Voluntary stepping behavior under single- and dual-task conditions in chronic stroke survivors: A comparison between the involved and uninvolved legs

Itshak Melzer, Melissa Goldring, Yehudit Melzer, Elad Green, Irit Tzedek

Research output: Contribution to journalArticlepeer-review

17 Scopus citations

Abstract

Objective: If balance is lost, quick step execution can prevent falls. Research has shown that speed of voluntary stepping was able to predict future falls in old adults. The aim of the study was to investigate voluntary stepping behavior, as well as to compare timing and leg push-off force-time relation parameters of involved and uninvolved legs in stroke survivors during single- and dual-task conditions. We also aimed to compare timing and leg push-off force-time relation parameters between stroke survivors and healthy individuals in both task conditions. Methods: Ten stroke survivors performed a voluntary step execution test with their involved and uninvolved legs under two conditions: while focusing only on the stepping task and while a separate attention-demanding task was performed simultaneously. Temporal parameters related to the step time were measured including the duration of the step initiation phase, the preparatory phase, the swing phase, and the total step time. In addition, force-time parameters representing the push-off power during stepping were calculated from ground reaction data and compared with 10 healthy controls. Results: The involved legs of stroke survivors had a significantly slower stepping time than uninvolved legs due to increased swing phase duration during both single- and dual-task conditions. For dual compared to single task, the stepping time increased significantly due to a significant increase in the duration of step initiation. In general, the force time parameters were significantly different in both legs of stroke survivors as compared to healthy controls, with no significant effect of dual compared with single-task conditions in both groups. Conclusions: The inability of stroke survivors to swing the involved leg quickly may be the most significant factor contributing to the large number of falls to the paretic side. The results suggest that stroke survivors were unable to rapidly produce muscle force in fast actions. This may be the mechanism of delayed execution of a fast step when balance is lost, thus increasing the likelihood of falls in stroke survivors.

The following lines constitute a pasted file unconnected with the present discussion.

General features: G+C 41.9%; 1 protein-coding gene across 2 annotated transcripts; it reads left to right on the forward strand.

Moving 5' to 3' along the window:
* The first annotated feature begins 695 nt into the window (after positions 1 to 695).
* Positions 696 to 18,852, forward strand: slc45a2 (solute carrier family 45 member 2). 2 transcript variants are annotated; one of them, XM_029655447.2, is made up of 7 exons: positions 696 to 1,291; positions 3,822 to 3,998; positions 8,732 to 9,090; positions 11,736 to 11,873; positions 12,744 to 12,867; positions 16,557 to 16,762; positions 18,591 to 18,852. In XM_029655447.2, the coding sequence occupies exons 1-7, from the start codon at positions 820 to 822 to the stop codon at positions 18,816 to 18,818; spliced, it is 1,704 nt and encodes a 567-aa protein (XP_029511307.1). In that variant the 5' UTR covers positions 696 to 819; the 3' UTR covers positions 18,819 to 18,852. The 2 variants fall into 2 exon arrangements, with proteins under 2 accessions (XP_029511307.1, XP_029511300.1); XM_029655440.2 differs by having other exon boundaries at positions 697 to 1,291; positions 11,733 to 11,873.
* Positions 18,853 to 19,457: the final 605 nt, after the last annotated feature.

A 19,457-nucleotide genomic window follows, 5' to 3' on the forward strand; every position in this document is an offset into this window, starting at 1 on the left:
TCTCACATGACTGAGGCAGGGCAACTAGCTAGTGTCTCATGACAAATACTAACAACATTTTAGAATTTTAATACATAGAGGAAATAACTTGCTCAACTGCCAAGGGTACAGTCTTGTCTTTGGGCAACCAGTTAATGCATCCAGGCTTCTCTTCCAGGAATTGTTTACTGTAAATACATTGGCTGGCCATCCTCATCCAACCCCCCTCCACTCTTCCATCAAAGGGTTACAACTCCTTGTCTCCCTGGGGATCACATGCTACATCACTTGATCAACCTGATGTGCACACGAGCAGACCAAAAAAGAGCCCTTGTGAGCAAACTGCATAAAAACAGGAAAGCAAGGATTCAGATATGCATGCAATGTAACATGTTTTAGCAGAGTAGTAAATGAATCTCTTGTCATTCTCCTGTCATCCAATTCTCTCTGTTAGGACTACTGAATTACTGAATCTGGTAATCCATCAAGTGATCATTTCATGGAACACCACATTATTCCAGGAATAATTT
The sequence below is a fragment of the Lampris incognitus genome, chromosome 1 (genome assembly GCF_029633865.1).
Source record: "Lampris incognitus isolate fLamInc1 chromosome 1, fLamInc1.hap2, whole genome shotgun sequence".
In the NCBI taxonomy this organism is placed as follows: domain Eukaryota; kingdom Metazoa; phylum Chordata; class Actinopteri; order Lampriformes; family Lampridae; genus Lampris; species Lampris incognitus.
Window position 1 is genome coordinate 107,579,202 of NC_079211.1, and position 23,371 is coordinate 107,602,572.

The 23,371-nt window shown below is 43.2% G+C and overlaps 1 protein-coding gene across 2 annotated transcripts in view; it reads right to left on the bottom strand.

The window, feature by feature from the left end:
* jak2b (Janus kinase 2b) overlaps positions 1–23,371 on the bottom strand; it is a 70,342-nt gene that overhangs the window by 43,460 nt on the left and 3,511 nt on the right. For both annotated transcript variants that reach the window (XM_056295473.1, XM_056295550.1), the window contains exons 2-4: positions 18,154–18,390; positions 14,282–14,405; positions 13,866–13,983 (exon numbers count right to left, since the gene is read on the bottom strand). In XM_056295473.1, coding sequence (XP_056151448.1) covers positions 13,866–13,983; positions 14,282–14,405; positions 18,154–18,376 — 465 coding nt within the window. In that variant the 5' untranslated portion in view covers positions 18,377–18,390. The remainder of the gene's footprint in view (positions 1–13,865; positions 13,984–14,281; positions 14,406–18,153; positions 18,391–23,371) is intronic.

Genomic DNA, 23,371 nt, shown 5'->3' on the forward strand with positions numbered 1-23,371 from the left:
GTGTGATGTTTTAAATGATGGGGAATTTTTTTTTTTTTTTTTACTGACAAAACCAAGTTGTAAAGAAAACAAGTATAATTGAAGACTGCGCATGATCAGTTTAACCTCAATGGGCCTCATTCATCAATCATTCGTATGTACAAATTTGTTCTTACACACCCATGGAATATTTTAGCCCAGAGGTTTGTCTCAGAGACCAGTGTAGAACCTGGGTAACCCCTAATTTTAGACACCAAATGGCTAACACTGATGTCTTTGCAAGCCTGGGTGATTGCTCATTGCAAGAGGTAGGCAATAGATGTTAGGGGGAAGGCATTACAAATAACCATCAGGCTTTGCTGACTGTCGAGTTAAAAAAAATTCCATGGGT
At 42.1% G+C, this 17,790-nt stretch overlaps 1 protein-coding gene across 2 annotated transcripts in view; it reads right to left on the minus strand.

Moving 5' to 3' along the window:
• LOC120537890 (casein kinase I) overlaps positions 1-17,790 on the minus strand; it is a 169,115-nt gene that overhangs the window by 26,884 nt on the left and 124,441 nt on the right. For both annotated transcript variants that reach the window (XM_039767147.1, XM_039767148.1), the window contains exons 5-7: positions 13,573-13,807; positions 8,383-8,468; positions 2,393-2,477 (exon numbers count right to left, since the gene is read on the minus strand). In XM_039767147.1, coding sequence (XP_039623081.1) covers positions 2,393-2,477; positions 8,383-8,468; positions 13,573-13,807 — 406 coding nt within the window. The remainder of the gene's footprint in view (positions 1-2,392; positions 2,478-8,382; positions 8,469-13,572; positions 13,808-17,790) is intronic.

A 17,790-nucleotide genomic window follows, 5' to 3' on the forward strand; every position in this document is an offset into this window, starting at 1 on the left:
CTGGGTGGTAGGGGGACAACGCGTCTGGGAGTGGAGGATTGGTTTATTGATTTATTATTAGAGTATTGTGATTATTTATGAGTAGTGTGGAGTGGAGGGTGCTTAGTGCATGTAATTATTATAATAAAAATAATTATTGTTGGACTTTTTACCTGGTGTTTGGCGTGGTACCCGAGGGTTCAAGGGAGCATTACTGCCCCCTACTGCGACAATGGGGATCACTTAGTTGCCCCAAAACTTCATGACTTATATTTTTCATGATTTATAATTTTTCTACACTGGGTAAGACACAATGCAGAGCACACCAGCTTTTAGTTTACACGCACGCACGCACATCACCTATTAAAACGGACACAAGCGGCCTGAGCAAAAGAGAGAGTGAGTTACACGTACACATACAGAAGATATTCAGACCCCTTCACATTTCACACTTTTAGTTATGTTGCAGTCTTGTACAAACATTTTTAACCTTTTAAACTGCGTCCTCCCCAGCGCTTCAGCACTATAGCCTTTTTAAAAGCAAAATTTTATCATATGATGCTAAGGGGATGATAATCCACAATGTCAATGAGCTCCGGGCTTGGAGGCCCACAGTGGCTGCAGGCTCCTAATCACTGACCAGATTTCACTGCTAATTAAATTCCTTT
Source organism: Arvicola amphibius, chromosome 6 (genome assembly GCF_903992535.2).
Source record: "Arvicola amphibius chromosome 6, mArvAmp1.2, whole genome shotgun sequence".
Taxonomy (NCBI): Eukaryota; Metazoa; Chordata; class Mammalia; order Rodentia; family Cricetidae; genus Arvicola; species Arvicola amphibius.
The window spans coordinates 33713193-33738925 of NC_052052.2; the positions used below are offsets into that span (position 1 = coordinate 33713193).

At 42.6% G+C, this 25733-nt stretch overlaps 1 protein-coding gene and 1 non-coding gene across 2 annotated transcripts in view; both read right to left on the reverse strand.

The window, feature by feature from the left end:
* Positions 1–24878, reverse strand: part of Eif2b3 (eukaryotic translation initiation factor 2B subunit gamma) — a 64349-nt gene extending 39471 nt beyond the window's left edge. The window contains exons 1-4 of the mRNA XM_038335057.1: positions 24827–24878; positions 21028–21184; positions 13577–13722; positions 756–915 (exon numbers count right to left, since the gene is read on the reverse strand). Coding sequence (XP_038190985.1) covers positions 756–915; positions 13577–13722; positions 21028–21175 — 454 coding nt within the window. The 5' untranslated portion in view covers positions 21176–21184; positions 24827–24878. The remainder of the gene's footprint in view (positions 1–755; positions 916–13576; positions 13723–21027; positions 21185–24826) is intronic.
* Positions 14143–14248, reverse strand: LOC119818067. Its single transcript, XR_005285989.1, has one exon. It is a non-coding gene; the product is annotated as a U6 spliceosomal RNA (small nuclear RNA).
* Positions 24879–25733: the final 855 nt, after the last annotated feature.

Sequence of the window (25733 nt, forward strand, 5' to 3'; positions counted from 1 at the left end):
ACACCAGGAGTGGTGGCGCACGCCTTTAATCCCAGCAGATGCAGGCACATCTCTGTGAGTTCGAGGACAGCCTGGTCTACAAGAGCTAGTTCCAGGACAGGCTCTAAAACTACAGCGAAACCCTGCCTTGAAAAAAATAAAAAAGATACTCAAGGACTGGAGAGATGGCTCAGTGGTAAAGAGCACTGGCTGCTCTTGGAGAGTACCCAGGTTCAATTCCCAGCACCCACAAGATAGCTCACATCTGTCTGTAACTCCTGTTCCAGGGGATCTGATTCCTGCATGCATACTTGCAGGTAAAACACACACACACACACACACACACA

Original languageEnglish
Pages (from-to)1082-1087
Number of pages6
JournalJournal of Electromyography and Kinesiology
Volume20
Issue number6
DOIs
StatePublished - 1 Dec 2010

Keywords

  • Balance
  • Falls
  • Stroke
  • Voluntary step execution times

ASJC Scopus subject areas

  • Neuroscience (miscellaneous)
  • Biophysics
  • Clinical Neurology

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